The need for refining and streamlining these accountability measures is all too apparent. The links between children’s developmental gains and their program’s QRIS ratings are weak and inconsistent across developmental categories. For example, QRIS ratings often reflect teacher education levels, which are a poor proxy for teacher competence. Similarly, these systems often incorporate observational ratings that recent validation studies indicate can fall short of identifying what features of early-childhood classrooms genuinely matter for later child outcomes.

Practitioner input should play an important role in these necessary research developments. The literature on incentives shows that the most effective accountability measures will also be ones that practitioners both recognize as valuable and feel that they can clearly influence.

Active cycles of inquiry can also improve QRIS in at least two other dimensions. They can help states identify how accountability incentives, supports, and underlying theories of change intersect across distinctive community contexts. For example, we found that QRIS incentives in North Carolina appeared less effective in more rural settings where parents had fewer child-care alternatives.

They can also promote the critical buy-in of practitioners and parents necessary to expand these systems and avoid reform fatigue. In many states, participation in these accountability systems is voluntary and sometimes quite low. To be truly effective, QRIS participation almost certainly needs to be substantially higher, if not universal.

A laudable goal—broad access to high-quality early-childhood programs—has motivated the rapid and widespread implementation of QRIS. State and local leaders should embrace the opportunity to build on the early promise of QRIS through broad partnerships that can guide their ongoing refinement while sustaining their bipartisan political support.

Related Tags:

Follow the Education Week Opinion section on Twitter.

Sign up to get the latest Education Week Opinion in your email inbox.
A version of this article appeared in the August 28, 2019 edition of Education Week as Stop Going Around in Circles


This content is provided by our sponsor. It is not written by and does not necessarily reflect the views of Education Week's editorial staff.
Equity & Diversity Webinar
Classroom Strategies for Building Equity and Student Confidence
Shape equity, confidence, and success for your middle school students. Join the discussion and Q&A for proven strategies.
Content provided by Project Lead The Way
This content is provided by our sponsor. It is not written by and does not necessarily reflect the views of Education Week's editorial staff.
Professional Development Webinar
Disrupting PD Day in Schools with Continuous Professional Learning Experiences
Hear how this NC School District achieved district-wide change by shifting from traditional PD days to year-long professional learning cycles
Content provided by BetterLesson
Jobs Virtual Career Fair for Teachers and K-12 Staff
Find teaching jobs and other jobs in K-12 education at the EdWeek Top School Jobs virtual career fair.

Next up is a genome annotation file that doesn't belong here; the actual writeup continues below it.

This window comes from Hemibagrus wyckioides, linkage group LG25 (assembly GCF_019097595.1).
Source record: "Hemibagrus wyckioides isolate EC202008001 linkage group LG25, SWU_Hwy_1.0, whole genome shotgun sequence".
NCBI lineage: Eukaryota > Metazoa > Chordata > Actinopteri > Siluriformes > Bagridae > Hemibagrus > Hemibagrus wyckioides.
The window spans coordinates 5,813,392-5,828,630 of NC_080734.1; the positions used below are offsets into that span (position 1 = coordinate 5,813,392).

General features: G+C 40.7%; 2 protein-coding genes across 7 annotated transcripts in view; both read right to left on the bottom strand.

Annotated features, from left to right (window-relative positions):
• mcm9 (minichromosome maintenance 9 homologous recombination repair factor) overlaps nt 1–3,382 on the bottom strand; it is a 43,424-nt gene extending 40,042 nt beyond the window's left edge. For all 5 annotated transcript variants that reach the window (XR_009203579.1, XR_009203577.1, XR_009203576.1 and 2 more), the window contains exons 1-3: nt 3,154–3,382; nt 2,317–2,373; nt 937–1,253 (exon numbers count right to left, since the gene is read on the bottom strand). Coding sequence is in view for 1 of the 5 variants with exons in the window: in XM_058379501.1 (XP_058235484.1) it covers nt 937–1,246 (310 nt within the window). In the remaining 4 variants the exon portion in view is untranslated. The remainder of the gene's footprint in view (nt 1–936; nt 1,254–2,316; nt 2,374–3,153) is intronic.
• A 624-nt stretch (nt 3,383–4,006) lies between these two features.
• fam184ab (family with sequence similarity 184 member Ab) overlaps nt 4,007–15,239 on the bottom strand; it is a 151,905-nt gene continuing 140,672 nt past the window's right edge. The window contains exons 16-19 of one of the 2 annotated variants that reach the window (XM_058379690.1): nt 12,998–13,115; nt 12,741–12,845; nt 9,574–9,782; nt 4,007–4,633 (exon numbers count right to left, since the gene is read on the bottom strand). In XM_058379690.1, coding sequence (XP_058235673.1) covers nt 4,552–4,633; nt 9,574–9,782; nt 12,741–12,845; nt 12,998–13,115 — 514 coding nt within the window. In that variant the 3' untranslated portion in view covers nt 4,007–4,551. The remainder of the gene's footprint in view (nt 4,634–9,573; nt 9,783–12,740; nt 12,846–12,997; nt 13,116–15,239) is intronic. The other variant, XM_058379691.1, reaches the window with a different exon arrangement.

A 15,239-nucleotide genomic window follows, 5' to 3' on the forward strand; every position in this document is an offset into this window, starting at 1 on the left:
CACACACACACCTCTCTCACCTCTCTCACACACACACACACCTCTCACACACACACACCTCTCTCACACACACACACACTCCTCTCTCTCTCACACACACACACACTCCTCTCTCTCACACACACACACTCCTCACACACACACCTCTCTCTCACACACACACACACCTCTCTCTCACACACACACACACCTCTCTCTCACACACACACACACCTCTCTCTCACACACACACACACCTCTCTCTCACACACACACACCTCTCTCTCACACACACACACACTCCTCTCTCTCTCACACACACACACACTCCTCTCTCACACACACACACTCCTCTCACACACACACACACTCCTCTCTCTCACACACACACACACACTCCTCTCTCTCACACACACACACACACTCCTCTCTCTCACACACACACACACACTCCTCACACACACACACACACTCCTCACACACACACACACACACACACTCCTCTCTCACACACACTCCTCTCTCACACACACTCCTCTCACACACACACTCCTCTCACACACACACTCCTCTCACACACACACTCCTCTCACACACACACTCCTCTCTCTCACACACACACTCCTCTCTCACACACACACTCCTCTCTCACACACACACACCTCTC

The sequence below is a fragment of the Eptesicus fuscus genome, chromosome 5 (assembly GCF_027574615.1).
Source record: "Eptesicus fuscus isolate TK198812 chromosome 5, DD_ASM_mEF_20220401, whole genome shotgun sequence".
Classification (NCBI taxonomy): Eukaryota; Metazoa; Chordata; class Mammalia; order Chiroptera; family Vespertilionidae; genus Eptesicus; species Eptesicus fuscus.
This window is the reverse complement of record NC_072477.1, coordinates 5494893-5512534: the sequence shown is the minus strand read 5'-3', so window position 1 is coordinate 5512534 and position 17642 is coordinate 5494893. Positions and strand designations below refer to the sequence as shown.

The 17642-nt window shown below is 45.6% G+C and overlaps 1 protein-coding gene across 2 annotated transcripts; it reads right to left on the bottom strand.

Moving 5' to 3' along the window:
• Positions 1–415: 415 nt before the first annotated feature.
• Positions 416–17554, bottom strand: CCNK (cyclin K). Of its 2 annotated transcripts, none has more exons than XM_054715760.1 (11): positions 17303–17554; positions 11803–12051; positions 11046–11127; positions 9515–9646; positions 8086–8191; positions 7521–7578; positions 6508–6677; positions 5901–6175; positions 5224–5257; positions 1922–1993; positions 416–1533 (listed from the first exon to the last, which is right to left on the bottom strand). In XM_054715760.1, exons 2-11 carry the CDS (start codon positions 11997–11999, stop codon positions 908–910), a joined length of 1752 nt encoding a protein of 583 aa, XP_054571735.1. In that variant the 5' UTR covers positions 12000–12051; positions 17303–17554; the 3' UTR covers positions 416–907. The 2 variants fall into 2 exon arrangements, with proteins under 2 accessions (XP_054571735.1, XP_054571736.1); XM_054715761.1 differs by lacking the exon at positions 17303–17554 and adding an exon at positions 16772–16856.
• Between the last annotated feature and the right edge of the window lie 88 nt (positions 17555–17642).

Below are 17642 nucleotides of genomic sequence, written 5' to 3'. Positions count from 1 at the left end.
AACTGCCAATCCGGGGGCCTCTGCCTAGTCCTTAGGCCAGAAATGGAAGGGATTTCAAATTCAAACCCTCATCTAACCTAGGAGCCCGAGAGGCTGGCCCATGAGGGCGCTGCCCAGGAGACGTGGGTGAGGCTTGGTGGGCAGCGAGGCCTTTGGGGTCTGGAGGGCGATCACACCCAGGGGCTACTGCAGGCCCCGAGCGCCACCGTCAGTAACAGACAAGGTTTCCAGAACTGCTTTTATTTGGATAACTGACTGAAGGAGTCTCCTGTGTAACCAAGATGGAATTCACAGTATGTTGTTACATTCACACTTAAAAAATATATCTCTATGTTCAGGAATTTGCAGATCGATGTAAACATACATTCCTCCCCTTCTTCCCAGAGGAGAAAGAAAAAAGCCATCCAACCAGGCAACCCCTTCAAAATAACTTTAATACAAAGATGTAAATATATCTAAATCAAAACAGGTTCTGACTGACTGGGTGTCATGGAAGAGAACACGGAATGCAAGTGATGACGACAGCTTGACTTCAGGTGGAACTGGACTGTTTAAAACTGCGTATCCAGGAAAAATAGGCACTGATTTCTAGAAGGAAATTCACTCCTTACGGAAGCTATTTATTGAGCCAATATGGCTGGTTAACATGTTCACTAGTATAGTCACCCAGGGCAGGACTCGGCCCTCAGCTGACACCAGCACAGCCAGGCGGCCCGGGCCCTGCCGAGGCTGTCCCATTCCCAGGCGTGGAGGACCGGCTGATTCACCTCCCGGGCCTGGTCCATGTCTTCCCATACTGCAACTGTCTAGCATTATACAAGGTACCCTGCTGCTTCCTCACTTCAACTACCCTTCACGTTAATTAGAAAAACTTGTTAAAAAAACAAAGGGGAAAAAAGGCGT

EdWeek Top School Jobs

Teacher Jobs
Search over ten thousand teaching jobs nationwide — elementary, middle, high school and more.
View Jobs
Principal Jobs
Find hundreds of jobs for principals, assistant principals, and other school leadership roles.
View Jobs
Administrator Jobs
Over a thousand district-level jobs: superintendents, directors, more.
View Jobs
Support Staff Jobs
Search thousands of jobs, from paraprofessionals to counselors and more.
View Jobs

Read Next

Early Childhood Q&A An Investment in Early-Childhood Education Is Paying Off Big
Richard Tomko believes that expanding the early education pipeline buffers schools against enrollment loss and academic struggles.
2 min read
Dr. Richard Tomko, Superintendent of Belleville Public Schools in Belleville, N.J., visits science teacher Paul Aiello’s Medical Academy Field Experience class on Tuesday, January 10, 2023. The Medical Academy’s class uses Anatamoge tables, an anatomy visualization system that allows students to garner a deeper, comprehensive understanding of the human body and medical tools to prepare them for careers in the medical field.
Richard Tomko, superintendent of Belleville Public Schools in Belleville, N.J., has expanded academic programs while restoring trust in the school system.
Sam Mallon/Education Week
Early Childhood Opinion What K-12 Can Learn from Pre-K
Early-childhood education has valuable lessons to share with K-12.
5 min read
Image shows a multi-tailed arrow hitting the bullseye of a target.
DigitalVision Vectors/Getty
Early Childhood Which States Offer Universal Pre-K? It's More Complicated Than You Might Think
Universal pre-K is growing in popularity. Here are the states that have already established universal preschool programs or policies.
2 min read
Early Childhood Support for Universal Pre-K Grows as More States Jump on Board
New Mexico became the latest state to approve investments in pre-K programs.
5 min read
A Pre-K student plays with the class guinea pig at Positive Tomorrows in Oklahoma City, Okla., on Aug. 17, 2021. Oklahoma is one of a handful of states offering universal pre-k to all students.
A prekindergarten student plays with the class guinea pig at Positive Tomorrows in Oklahoma City, Okla., in 2021. Oklahoma is one of a handful of states offering universal pre-K.
Sue Ogrocki/AP